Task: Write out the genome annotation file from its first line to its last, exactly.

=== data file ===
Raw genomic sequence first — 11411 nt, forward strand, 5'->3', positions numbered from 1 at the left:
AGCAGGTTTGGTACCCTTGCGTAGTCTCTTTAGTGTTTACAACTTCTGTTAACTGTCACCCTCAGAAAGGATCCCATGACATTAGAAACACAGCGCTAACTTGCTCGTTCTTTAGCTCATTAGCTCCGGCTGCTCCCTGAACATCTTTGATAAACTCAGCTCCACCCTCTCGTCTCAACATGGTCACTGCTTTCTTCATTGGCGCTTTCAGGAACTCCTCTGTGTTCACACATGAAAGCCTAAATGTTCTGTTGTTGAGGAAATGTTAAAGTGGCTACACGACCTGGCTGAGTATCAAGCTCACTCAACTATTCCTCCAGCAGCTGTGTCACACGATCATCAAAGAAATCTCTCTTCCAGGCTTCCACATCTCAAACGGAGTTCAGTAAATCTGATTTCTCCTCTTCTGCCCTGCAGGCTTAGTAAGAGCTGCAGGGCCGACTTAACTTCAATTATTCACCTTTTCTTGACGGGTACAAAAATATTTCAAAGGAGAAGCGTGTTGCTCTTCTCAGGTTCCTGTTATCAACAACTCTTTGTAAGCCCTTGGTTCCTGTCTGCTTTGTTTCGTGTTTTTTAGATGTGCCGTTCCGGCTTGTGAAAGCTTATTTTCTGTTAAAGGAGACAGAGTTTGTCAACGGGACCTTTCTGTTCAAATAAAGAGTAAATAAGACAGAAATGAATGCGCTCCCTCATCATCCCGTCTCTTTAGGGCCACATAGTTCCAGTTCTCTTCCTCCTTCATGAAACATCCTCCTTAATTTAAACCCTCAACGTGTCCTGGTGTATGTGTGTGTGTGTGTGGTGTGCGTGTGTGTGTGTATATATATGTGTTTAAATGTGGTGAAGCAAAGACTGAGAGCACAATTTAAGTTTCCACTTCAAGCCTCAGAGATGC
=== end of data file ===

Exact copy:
Raw genomic sequence first — 11411 nt, forward strand, 5'->3', positions numbered from 1 at the left:
AGCAGGTTTGGTACCCTTGCGTAGTCTCTTTAGTGTTTACAACTTCTGTTAACTGTCACCCTCAGAAAGGATCCCATGACATTAGAAACACAGCGCTAACTTGCTCGTTCTTTAGCTCATTAGCTCCGGCTGCTCCCTGAACATCTTTGATAAACTCAGCTCCACCCTCTCGTCTCAACATGGTCACTGCTTTCTTCATTGGCGCTTTCAGGAACTCCTCTGTGTTCACACATGAAAGCCTAAATGTTCTGTTGTTGAGGAAATGTTAAAGTGGCTACACGACCTGGCTGAGTATCAAGCTCACTCAACTATTCCTCCAGCAGCTGTGTCACACGATCATCAAAGAAATCTCTCTTCCAGGCTTCCACATCTCAAACGGAGTTCAGTAAATCTGATTTCTCCTCTTCTGCCCTGCAGGCTTAGTAAGAGCTGCAGGGCCGACTTAACTTCAATTATTCACCTTTTCTTGACGGGTACAAAAATATTTCAAAGGAGAAGCGTGTTGCTCTTCTCAGGTTCCTGTTATCAACAACTCTTTGTAAGCCCTTGGTTCCTGTCTGCTTTGTTTCGTGTTTTTTAGATGTGCCGTTCCGGCTTGTGAAAGCTTATTTTCTGTTAAAGGAGACAGAGTTTGTCAACGGGACCTTTCTGTTCAAATAAAGAGTAAATAAGACAGAAATGAATGCGCTCCCTCATCATCCCGTCTCTTTAGGGCCACATAGTTCCAGTTCTCTTCCTCCTTCATGAAACATCCTCCTTAATTTAAACCCTCAACGTGTCCTGGTGTATGTGTGTGTGTGTGTGGTGTGCGTGTGTGTGTGTATATATATGTGTTTAAATGTGGTGAAGCAAAGACTGAGAGCACAATTTAAGTTTCCACTTCAAGCCTCAGAGATGC